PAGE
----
Saying it was not compatible with the neighborhood, West Hollywood’s Planning Commission on Thursday night unanimously rejected a proposed five-story retail-residential project on Beverly Boulevard and Sherbourne Drive, adjacent to the old Jerry’s Famous Deli building, which now houses the Granville Café casual dining restaurant.
The developer was seeking to demolish a one-story nightclub building, currently housing the Peppermint Club, at 8713 Beverly Boulevard and combine it with a parking lot at 321-327 Sherbourne Drive. He then would use that property to construct a 41,000-square-foot project consisting of two five-story buildings, one facing Beverly and the other facing Sherbourne. As proposed, the two buildings would be connected by catwalks between each of the upper floors. They would include 9,700 square feet of retail and office space, plus 30 residential units, including five units for lower income residents.
The area is zoned for a maximum of three stories (35 feet in height), but because the city wants to encourage “mixed-used” buildings that include retail and residential in the same project, the city’s Mixed-Use Incentive Overlay Zone allows addition of another floor (10 feet) to a project. Because the project would also have included “affordable housing” (three units for very low-income residents and two for moderate-income residents), the developer asked for permission to add another floor (10 more feet), for a total height of 55 feet.
City zoning requires a ten-foot setback from the rear and side property lines for the first three floors of a building in that part of town, but proposed two floors on top of that (the ones requested via the mixed-use incentive and the affordable housing bonus) must have a 25-foot setback from the edge of the building (not the property line), so the top floors do not overwhelm the adjacent residential areas.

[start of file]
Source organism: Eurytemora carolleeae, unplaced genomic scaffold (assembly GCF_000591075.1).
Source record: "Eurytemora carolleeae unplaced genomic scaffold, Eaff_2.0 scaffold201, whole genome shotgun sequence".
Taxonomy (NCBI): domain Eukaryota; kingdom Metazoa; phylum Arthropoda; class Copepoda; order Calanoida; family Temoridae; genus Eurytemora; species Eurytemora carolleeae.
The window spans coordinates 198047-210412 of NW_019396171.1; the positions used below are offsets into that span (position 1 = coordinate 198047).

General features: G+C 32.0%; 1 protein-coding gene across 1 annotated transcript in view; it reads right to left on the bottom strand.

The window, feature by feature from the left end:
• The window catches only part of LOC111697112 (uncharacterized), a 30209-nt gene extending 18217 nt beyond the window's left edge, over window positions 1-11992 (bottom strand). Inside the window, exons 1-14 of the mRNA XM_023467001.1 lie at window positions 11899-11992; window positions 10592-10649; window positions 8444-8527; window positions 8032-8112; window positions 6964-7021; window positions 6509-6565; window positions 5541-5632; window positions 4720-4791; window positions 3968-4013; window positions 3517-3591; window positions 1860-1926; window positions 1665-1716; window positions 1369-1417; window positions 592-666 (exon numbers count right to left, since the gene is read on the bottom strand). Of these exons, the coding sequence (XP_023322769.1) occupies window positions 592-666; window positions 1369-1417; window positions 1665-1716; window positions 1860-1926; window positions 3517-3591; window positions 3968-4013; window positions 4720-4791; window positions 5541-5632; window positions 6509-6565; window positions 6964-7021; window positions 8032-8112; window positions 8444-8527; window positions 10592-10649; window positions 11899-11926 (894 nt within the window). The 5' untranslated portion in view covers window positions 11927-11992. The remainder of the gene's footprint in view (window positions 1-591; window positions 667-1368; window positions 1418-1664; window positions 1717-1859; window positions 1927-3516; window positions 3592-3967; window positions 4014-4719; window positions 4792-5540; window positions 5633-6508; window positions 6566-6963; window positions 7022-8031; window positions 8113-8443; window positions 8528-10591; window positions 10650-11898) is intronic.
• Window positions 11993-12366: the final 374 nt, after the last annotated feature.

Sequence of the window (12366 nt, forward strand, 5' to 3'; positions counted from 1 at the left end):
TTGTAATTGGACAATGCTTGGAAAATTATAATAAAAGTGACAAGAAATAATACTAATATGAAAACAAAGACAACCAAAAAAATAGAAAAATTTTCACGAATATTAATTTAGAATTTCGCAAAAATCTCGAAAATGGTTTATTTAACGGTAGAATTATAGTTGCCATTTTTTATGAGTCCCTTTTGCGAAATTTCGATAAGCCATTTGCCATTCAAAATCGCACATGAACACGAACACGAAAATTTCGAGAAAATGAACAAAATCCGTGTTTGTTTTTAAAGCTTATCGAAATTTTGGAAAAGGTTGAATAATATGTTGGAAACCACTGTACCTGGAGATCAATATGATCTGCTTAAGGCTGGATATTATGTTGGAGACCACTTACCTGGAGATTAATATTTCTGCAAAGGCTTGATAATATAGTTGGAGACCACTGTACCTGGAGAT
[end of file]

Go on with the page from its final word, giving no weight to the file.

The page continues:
Instead, the building owner/developer, FMA BVRLY, LLC, a company connected to real estate speculator Arash Danialifar, was proposing a 21-and-a-half-foot setback from the property line for the lower three floors and 23 feet from the property line for the upper two floors, a mere 18-inch setback from the building’s edge. Because of the unusual lot size, the building could not include as many residential units as desired with the required 25 foot setback on the top two floors, so FMA BVRLY, LLC was requesting a waiver from that required setback.
While the commissioners praised architect Lorcan O’Herlihy’s design (several calling it “innovative”) the proposed setbacks and the requested waiver concerned them. As Commissioner Shelia Lightfoot explained, the developer was attempting to take advantage of the mixed-use incentive by adding a floor, but then wanted to circumvent the rules set up for use of that mixed-use incentive by asking for the waiver of the required setback.